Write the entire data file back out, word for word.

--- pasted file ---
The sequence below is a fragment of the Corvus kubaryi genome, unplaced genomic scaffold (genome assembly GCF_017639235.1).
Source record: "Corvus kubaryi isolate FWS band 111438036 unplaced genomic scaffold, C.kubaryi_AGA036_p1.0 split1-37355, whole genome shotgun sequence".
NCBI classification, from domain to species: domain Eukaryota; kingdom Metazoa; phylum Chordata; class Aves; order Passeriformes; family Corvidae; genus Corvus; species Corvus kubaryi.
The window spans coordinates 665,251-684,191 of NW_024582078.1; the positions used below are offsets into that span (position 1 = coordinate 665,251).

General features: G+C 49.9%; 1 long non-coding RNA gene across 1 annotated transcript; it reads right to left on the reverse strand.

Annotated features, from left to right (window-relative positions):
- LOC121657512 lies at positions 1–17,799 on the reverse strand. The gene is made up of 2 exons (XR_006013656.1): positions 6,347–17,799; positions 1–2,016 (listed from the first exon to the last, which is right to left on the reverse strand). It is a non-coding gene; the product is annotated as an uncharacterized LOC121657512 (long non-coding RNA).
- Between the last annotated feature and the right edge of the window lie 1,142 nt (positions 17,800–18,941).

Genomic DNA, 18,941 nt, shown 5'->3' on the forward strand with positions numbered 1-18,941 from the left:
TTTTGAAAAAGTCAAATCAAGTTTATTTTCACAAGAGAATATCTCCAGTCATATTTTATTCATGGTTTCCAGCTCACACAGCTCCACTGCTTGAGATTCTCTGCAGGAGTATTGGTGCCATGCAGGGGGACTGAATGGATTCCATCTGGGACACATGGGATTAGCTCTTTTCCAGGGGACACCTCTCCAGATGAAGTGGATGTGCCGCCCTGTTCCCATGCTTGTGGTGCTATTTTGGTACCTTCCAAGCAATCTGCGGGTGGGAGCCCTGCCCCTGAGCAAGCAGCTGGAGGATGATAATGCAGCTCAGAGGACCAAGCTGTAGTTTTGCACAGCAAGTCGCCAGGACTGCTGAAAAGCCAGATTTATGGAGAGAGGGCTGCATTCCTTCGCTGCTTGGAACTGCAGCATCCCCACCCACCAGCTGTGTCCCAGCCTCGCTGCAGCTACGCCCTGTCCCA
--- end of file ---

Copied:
The sequence below is a fragment of the Corvus kubaryi genome, unplaced genomic scaffold (genome assembly GCF_017639235.1).
Source record: "Corvus kubaryi isolate FWS band 111438036 unplaced genomic scaffold, C.kubaryi_AGA036_p1.0 split1-37355, whole genome shotgun sequence".
NCBI classification, from domain to species: domain Eukaryota; kingdom Metazoa; phylum Chordata; class Aves; order Passeriformes; family Corvidae; genus Corvus; species Corvus kubaryi.
The window spans coordinates 665,251-684,191 of NW_024582078.1; the positions used below are offsets into that span (position 1 = coordinate 665,251).

General features: G+C 49.9%; 1 long non-coding RNA gene across 1 annotated transcript; it reads right to left on the reverse strand.

Annotated features, from left to right (window-relative positions):
- LOC121657512 lies at positions 1–17,799 on the reverse strand. The gene is made up of 2 exons (XR_006013656.1): positions 6,347–17,799; positions 1–2,016 (listed from the first exon to the last, which is right to left on the reverse strand). It is a non-coding gene; the product is annotated as an uncharacterized LOC121657512 (long non-coding RNA).
- Between the last annotated feature and the right edge of the window lie 1,142 nt (positions 17,800–18,941).

Genomic DNA, 18,941 nt, shown 5'->3' on the forward strand with positions numbered 1-18,941 from the left:
TTTTGAAAAAGTCAAATCAAGTTTATTTTCACAAGAGAATATCTCCAGTCATATTTTATTCATGGTTTCCAGCTCACACAGCTCCACTGCTTGAGATTCTCTGCAGGAGTATTGGTGCCATGCAGGGGGACTGAATGGATTCCATCTGGGACACATGGGATTAGCTCTTTTCCAGGGGACACCTCTCCAGATGAAGTGGATGTGCCGCCCTGTTCCCATGCTTGTGGTGCTATTTTGGTACCTTCCAAGCAATCTGCGGGTGGGAGCCCTGCCCCTGAGCAAGCAGCTGGAGGATGATAATGCAGCTCAGAGGACCAAGCTGTAGTTTTGCACAGCAAGTCGCCAGGACTGCTGAAAAGCCAGATTTATGGAGAGAGGGCTGCATTCCTTCGCTGCTTGGAACTGCAGCATCCCCACCCACCAGCTGTGTCCCAGCCTCGCTGCAGCTACGCCCTGTCCCA